Hungary: The EUR-HUF remained in a consolidatory channel at the start of the new week. Investors appear to be waiting for a strong catalyst to provide some directional momentum in the cross. Given the lack of domestic economic data, the ongoing risk-on/risk-off narrative will provide some directional guidance in the session ahead.
Despite the steady performance, bearish bets in the options market remain high as traders hedge against further losses given the risks associated with the Ukraine crisis. For the EUR-HUF, the premium of contracts to sell the unit over those to buy it in the next month sits at 3.3975%, compared to 0.3925% at the end of last year.
Poland: Friday’s pullback was not sustained during the start of the week as the EUR-PLN traded in a very narrow range. Intraday, the cross rallied by more than 1.11% before sellers joined the trend trimming the gains to 0.35%, leaving it just north of the 4.70 mark, where it has been hovering for the past two weeks. Ahead of the Euro open, the EUR-PLN is trading in a consolidative fashion as investors exercise some caution ahead of the Russia-Ukraine talks. Positive developments from the negotiations could see the cross retreat as it will ease global risk aversion. .
Czech Republic: The EUR-CZK continued to trade on the back foot yesterday, with the bears resisting a climb back above the 50DMA at 24.690. In pre-market trade, the pair is holding steady at 24.587 and could see the pair continue to resist a correction higher with the upcoming rate decision, which would further support the CZK bulls. The EUR-CZK one-week implied volatility is holding flat around the 7.63% mark, returning to levels a day before the Ukraine invasion led to a spike in the benchmark.
Fixed Income: Czech to resume sales of domestic EUR-denominated bonds
South Africa: Flattening pressure remains quite acute on the R2048-R186 spread as the front end underperforms due to various fundamental factors, including a relatively "hawkish" statement from the SARB last week. The front end of the curve is likely to be prone to lofty rate hike expectations while the long end is supported by compressing inflation and growth expectations. The spread has narrowed to 210bp against this backdrop, down from 395bp just a year ago.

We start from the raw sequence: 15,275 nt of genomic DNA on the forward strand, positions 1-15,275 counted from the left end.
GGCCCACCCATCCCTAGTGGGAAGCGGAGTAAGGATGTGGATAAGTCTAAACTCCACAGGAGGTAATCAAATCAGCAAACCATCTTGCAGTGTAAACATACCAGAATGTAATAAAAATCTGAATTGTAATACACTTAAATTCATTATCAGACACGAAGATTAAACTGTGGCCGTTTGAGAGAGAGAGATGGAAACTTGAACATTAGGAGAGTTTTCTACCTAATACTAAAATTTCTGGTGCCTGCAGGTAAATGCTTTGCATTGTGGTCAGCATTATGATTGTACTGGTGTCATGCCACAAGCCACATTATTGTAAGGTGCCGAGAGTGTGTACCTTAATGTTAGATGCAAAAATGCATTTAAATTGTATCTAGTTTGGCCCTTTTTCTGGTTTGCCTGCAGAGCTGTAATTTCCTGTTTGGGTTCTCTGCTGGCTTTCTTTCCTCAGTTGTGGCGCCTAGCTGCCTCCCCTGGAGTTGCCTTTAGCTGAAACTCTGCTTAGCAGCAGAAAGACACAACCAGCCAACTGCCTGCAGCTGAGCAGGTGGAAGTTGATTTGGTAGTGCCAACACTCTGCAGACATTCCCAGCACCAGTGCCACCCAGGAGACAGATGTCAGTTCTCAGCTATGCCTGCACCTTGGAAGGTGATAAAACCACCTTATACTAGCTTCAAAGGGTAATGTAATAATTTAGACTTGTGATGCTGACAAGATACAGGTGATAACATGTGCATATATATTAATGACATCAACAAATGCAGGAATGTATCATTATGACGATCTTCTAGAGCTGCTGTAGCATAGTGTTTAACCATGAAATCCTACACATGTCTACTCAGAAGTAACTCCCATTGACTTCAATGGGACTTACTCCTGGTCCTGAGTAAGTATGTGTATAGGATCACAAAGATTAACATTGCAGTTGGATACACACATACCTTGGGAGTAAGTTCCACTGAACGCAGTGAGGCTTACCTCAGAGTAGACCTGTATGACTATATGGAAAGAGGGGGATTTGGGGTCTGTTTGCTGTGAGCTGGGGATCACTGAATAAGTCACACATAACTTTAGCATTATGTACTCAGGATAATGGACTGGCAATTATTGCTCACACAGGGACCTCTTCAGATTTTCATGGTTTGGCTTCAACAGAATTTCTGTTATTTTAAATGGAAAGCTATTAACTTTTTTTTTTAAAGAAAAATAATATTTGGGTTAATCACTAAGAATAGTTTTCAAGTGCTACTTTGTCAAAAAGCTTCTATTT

FRA rates remain overpriced for the SARB guidance and stand as a marker of a market that continues to fret about US inflation risk. Domestic factors remain both inflationary and disinflationary, which should limit the SARB’s willingness to follow the Fed into significantly tighter monetary policy. The long end therefore represents a receiving opportunity with SARB likely to slow in its policy tightening into 2023..
Turkey: Turkish USD-denominated bonds kicked off the new week on the front foot yesterday, with yields slsiding across the curve. the moves were most pronounced at the front-end, entenching the steepness of the curve through to the 5yr secotr. The spread between the 2yr USD bond yield and its 5yr counterpart is currently at around 176bp, with this distorted byt eh government’s monetary policy interventions that have kept rates so low. These bonds, therefore, are deemed to be very expensive and it is unlikely that we will see short-term yields across the USD-bond curve fall much further from current levels.
Russia: Although Russian CDS spreads have narrowed in recent sessions, a 5yr tenor trading near 1500bp still reflects a notable possibility of a credit event. Russia has so far avoided a technical default, but as sanctions are tightened and the economy feels the pain of these restrictions, it will become more and more likely that a default will finally come.